A preliminary study on the neural oscillatory characteristics of motor preparation prior to dysfluent and fluent utterances in adults who stutter.
|Title:||A preliminary study on the neural oscillatory characteristics of motor preparation prior to dysfluent and fluent utterances in adults who stutter.|
|Authors:||Mersov A; Department of Speech-Language Pathology, University of Toronto, Toronto, ON, Canada. Electronic address: firstname.lastname@example.org.
Cheyne D; Department of Speech-Language Pathology, University of Toronto, Toronto, ON, Canada; Program in Neurosciences and Mental Health, Hospital for Sick Children Research Institute, Toronto, Ontario M5G 0A4, Canada; Department of Medical Imaging, University of Toronto, Toronto, Ontario M5T 1W7, Canada.
Jobst C; Program in Neurosciences and Mental Health, Hospital for Sick Children Research Institute, Toronto, Ontario M5G 0A4, Canada.
De Nil L; Department of Speech-Language Pathology, University of Toronto, Toronto, ON, Canada.
|Source:||Journal Of Fluency Disorders [J Fluency Disord] 2017 May 17. Date of Electronic Publication: 2017 May 17.|
|Publication Type:||Journal Article|
|Journal Info:||J Fluency Disord|
|Imprint Name(s):||: Tampa, Research Foundation for Communication Disorders.|
|Abstract:||Purpose: Recent literature on speech production in adults who stutter (AWS) has begun to investigate the neural mechanisms characterizing speech-motor preparation prior to speech onset. Compelling evidence has suggested that stuttering is associated with atypical processing within cortical and sub-cortical motor networks, particularly in the beta frequency range, that is effective before speech production even begins. Due to low stuttering frequency in experimental settings, however, the literature has so far predominantly reported on fluent speech production in AWS. Consequently, we have limited understanding of the way in which fluent speech processing in AWS is disturbed leading to a dysfluency. This preliminary study aims to characterize neural motor preparation prior to stuttered utterances in AWS. ; Methods: Eight AWS participated in the study. A total of 336 stuttered utterances were compared to the participants' own fluent utterance productions. Beta oscillatory activity was analyzed with magnetoencephalography (MEG) and localized using minimum-variance beamforming. ; Results: Preparation for speech production induced beta suppression in the bilateral premotor and motor cortex prior to speech onset. Although the data revealed some interesting trends, no significant differences between fluent and stuttered utterances were present. This may be due to a relatively low and variable number of stuttered trials analyzed in individual subjects. ; Conclusion: While the lack of significant differences may have resulted from the relatively low numbers of stuttered utterances across subjects, the observed trends demonstrated that the proposed methodology and experimental paradigm is a promising approach for future studies aiming to characterize differences between stuttered and fluent speech. ; (Copyright © 2017 Elsevier Inc. All rights reserved.)|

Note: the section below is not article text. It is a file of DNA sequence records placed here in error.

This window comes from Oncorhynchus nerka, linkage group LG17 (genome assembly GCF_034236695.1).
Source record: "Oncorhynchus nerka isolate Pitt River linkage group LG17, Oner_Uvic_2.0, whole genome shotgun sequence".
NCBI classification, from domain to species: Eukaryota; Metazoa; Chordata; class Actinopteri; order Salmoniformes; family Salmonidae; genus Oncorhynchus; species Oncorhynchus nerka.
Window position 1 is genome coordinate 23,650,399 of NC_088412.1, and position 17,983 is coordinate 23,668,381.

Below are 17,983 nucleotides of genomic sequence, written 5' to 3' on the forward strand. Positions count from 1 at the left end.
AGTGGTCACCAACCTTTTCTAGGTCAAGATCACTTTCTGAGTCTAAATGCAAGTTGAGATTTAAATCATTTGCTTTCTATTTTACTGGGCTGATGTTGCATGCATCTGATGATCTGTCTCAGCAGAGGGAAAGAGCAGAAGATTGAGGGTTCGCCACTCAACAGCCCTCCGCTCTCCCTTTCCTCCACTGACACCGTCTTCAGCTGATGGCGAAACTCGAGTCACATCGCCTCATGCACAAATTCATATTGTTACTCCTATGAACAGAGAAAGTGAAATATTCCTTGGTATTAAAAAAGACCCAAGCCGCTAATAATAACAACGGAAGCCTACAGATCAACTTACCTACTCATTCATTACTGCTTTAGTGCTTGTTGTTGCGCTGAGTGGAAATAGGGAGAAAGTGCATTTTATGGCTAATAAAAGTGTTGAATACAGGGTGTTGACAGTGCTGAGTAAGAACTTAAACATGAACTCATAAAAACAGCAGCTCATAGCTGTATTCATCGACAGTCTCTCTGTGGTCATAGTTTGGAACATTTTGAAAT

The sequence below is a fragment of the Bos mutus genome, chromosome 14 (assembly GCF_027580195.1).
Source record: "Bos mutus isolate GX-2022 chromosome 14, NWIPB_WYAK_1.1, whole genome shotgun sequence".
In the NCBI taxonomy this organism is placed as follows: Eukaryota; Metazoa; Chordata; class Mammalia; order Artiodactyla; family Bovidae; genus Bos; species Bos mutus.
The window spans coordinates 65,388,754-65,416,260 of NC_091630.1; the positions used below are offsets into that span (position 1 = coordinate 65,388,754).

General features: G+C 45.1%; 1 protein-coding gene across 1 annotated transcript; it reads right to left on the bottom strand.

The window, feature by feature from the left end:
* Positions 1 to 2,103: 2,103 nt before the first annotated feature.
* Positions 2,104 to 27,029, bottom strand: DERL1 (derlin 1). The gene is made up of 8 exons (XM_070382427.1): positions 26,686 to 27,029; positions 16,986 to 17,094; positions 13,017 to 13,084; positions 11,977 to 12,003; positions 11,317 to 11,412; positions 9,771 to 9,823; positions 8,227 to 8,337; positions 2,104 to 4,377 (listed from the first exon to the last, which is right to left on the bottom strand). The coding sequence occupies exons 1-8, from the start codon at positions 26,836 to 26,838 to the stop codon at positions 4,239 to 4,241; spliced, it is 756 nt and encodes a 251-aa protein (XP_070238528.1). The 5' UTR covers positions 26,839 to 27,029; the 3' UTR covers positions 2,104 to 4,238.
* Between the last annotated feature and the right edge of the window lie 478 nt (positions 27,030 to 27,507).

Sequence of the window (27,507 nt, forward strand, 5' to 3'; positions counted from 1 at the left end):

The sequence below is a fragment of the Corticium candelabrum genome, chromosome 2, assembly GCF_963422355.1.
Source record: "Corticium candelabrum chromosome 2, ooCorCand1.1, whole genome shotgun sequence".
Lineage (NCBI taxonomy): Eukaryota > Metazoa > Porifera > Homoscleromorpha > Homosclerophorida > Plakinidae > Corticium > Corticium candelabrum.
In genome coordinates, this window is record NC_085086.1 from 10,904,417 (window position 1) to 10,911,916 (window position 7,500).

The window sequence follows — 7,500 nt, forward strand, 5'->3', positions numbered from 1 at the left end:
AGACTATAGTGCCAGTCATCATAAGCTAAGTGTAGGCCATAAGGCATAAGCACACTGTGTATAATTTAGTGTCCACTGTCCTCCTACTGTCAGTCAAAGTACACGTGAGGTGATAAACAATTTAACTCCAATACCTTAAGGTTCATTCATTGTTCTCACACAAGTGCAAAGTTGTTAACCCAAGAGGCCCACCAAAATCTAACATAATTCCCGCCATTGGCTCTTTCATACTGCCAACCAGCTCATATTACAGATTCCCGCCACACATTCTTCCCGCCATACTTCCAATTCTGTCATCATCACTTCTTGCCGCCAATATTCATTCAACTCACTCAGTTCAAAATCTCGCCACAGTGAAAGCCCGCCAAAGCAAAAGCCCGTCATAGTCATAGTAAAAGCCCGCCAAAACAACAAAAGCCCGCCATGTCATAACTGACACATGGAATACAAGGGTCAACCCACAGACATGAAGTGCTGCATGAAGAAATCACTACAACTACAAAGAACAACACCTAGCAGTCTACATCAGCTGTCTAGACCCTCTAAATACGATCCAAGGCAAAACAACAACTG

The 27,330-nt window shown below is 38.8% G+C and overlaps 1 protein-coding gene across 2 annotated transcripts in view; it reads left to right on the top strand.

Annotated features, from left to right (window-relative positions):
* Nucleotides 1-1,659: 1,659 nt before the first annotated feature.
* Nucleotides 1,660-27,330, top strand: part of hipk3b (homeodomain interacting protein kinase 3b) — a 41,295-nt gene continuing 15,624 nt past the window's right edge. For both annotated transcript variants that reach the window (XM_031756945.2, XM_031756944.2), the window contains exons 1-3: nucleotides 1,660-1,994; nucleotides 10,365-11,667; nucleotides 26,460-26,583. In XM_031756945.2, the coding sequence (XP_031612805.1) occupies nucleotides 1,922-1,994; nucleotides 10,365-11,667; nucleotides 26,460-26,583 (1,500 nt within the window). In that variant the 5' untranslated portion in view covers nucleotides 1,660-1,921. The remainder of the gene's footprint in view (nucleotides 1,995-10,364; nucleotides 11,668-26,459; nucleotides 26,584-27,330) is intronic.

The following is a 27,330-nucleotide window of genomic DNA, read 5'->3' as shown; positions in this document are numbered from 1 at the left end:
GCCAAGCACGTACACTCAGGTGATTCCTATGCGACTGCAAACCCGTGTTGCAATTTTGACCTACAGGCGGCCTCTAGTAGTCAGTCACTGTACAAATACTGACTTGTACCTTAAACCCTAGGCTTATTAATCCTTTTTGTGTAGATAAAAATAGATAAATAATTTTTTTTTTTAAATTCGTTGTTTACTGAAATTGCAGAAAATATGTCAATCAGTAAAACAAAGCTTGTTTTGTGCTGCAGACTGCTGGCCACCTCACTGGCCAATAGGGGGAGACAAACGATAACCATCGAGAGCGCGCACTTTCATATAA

|Contributed Indexing:||Beta suppression; Beta synchronization; Developmental stuttering; Magnetoencephalography; Speech preparation|
|Custom Links:||Full Text Finder|